Skaldic Poetry of the Scandinavian Middle Ages

login: password: stay logged in: help

Þórarinn stuttfeldr (Þstf)

12th century; volume 2; ed. Kari Ellen Gade;

2. Lausavísur (Lv) - 3

Skj info: Þórarinn stuttfeldr, Islandsk skjald, 12. årh. (AI, 489-92, BI, 461-4).

Skj poems:
1. Stuttfeldardrápa
2. Lausavísur

Þórarinn stuttfeldr ‘Short-cloak’ (Þstf) is known only from the episode recounted in Msona in Mork (Mork), H-Hr (H, Hr) and the interpolated mss of Hkr (F, E, J2ˣ, 42ˣ), in which he acquired his nickname stuttfeldr (see Mork 1928-32, 385-7; Fms 7, 152-5; F 1871, 299-300; E 1916, 150-1). See also Þstf Lv 1-3 below and Sjórs Lv 2. Þórarinn is listed among the poets of Sigurðr jórsalafari ‘Jerusalem-farer’ Magnússon (d. 1130) in Skáldatal (SnE 1848-87, III, 254, 263, 276, 629-31). According to Mork (1928-32, 386), Þórarinn was an Icelander.

Lausavísur — Þstf LvII

Kari Ellen Gade 2009, ‘(Introduction to) Þórarinn stuttfeldr, Lausavísur’ in Kari Ellen Gade (ed.), Poetry from the Kings’ Sagas 2: From c. 1035 to c. 1300. Skaldic Poetry of the Scandinavian Middle Ages 2. Turnhout: Brepols, pp. 479-81.

 1   2   3 

Skj: Þórarinn stuttfeldr: 2. Lausavísur, o. 1120 (AI, 491-2, BI, 463-4)

SkP info: II, 481

old edition introduction edition manuscripts transcriptions concordance search files

3 — Þstf Lv 3II

edition interactive full text transcriptions old edition references concordance


Cite as: Kari Ellen Gade (ed.) 2009, ‘Þórarinn stuttfeldr, Lausavísur 3’ in Kari Ellen Gade (ed.), Poetry from the Kings’ Sagas 2: From c. 1035 to c. 1300. Skaldic Poetry of the Scandinavian Middle Ages 2. Turnhout: Brepols, p. 481.

Fullvíða hefr frœðum
Fjǫruskeifr of her veifat
lystr ok leiri kastat
lastsamr ara ins gamla.
Ok vannt eina krôku
orðvandr á Serklandi
— Skeifr, bart Hǫgna húfu
hræddr! — varliga brædda.

Fullvíða hefr Fjǫruskeifr veifat frœðum lystr of her ok lastsamr kastat {leiri ara ins gamla}. Ok orðvandr vannt varliga brædda eina krôku á Serklandi; Skeifr, bart {húfu Hǫgna} hræddr!

Far and wide Fjǫruskeifr (‘Shore-skewed’) has dispersed his poetry, gleeful, among people, and, eager to blame, he distributed {the dung of the ancient eagle} [BAD POETRY]. And, word-wary, you barely managed to feed one crow in the land of the Saracens; Skeifr (‘Skewed’), you wore {Hǫgni’s <legendary king’s> cap} [HELMET] fearfully!

Mss: H(109r), Hr(72rb) (H-Hr); Mork(30r) (Mork); F(64vb), E(43r), J2ˣ(328v-329r), 42ˣ(26r)

Readings: [2] of: om. Hr, á F    [3] leiri: ‘læri’ E;    kastat: ‘keistr’ 42ˣ    [5] Ok vannt eina krôku: ‘[...]co’ Mork    [6] ‑vandr: om. F    [8] brædda: bræddar E, bjarta 42ˣ

Editions: Skj: Þórarinn stuttfeldr, 2. Lausavísur 3: AI, 491-2, BI, 464, Skald I, 228, NN §967; Fms 7, 154 (Msona ch. 39); Mork 1867, 189, Mork 1928-32, 386-7, Andersson and Gade 2000, 348-9, 489 (Msona); F 1871, 299, E 1916, 150 (Msona).

Context: King Sigurðr declares that he never asked Þórarinn to compose a st. about Hákon (see Lv 2 above) and leaves it to Hákon to mete out a suitable punishment for the insult. Hákon stipulates that Þórarinn must compose a st. about Árni.

Notes: [2] Fjǫruskeifr ‘(“Shore-skewed”)’: For Árni fjǫruskeifr, see SnE 1848-87, III, 633. The meaning of this nickname cannot be established with certainty (see Finnur Jónsson 1907, 323). Fjara (gen. fjǫru) is the part of the beach left dry at ebb tide, and skeifr means ‘skewed, crooked, lopsided, slanting’. Lind (1920-1, 82) suggests that skeifr could be used in the sense ‘clumsy person’ (cf. New Norw. skeiv), and that fjǫru could refer to Árni’s birth-place or dwelling. — [3, 4] leiri ara ins gamla ‘the dung of the ancient eagle [BAD POETRY]’: This refers to the amusing myth about Óðinn who, in the shape of an eagle, brought the mead of poetry from the giants back to the gods in Ásgarðr. When he came over that stronghold and was spitting the mead into containers, Suttungr, the giant who pursued him (also in the shape of an eagle), was so close that Óðinn inadvertedly excreted some of the mead from his rear end, and that became the bad poets’ share of the mead (see SnE 1998, I, 3-5). According to Skáldatal (SnE 1848-87, III, 254, 263, 276, 633), Árni composed a praise poem about Sigurðr jórsalafari, and Þórarinn is thus delivering a scathing insult to Árni’s poetic prowess. — [6] orðvandr ‘word-wary’: For the meaning of this word, see Fritzner: orðvandr and NN §967. See also Note to Rv Lv 14/8. — [6] á Serklandi ‘in the land of the Saracens’: See Note to Hharð Lv 10/7. — [8] hræddr ‘fearfully’: Lit. ‘fearful’.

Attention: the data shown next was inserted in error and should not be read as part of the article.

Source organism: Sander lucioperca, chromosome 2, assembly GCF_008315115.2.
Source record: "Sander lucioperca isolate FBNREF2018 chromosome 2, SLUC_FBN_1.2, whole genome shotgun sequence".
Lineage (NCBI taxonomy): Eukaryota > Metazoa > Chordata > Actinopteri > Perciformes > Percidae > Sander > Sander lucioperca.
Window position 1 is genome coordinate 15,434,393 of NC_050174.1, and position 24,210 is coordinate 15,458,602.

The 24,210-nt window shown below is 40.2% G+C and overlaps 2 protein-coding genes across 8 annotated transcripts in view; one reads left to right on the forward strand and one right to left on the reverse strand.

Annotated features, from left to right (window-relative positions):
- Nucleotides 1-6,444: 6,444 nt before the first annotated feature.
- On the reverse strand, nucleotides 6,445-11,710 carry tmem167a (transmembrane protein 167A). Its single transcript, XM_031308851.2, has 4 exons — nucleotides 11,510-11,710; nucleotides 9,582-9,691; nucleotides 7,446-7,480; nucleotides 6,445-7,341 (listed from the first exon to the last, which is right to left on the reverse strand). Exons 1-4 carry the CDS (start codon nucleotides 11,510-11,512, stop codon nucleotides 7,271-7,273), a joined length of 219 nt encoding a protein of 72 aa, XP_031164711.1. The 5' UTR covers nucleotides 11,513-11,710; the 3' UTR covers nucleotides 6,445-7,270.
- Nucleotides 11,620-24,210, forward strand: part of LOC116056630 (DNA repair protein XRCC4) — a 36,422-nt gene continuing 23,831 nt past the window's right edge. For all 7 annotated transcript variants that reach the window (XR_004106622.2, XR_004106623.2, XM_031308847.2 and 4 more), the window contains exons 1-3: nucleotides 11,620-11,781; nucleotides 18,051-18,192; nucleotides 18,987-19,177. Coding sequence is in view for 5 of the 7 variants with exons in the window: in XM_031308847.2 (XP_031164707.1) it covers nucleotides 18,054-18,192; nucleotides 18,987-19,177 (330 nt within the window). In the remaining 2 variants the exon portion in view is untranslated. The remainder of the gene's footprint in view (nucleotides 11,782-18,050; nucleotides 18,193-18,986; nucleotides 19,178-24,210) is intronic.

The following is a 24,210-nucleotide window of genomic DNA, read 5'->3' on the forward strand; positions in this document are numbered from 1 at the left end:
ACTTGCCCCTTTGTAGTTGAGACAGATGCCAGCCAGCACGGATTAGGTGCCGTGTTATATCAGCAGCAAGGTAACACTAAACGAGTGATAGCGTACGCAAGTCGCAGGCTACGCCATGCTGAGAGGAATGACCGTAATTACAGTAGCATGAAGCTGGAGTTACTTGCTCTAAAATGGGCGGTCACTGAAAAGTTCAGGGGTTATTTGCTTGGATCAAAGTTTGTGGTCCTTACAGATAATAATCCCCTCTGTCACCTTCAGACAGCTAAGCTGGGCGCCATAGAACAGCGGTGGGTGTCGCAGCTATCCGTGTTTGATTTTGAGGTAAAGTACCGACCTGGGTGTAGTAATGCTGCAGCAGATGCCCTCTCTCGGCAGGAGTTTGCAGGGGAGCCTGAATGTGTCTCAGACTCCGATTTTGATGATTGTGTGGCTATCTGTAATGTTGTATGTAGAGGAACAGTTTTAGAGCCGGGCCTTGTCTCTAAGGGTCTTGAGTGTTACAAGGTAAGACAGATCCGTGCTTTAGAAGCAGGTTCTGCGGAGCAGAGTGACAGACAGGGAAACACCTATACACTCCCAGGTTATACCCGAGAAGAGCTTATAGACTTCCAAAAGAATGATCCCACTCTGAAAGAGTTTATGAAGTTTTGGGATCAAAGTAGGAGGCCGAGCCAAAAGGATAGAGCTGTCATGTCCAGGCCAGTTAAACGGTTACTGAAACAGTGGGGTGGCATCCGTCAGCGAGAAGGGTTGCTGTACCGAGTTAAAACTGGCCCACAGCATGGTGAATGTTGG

© Skaldic Project Academic Body, unless otherwise noted. Database structure and interface developed by Tarrin Wills. All users of material on this database are reminded that its content may be either subject to copyright restrictions or is the property of the custodians of linked databases that have given permission for members of the skaldic project to use their material for research purposes. Those users who have been given access to as yet unpublished material are further reminded that they may not use, publish or otherwise manipulate such material except with the express permission of the individual editor of the material in question and the General Editor of the volume in which the material is to be published. Applications for permission to use such material should be made in the first instance to the General Editor of the volume in question. All information that appears in the published volumes has been thoroughly reviewed. If you believe some information here is incorrect please contact Tarrin Wills with full details.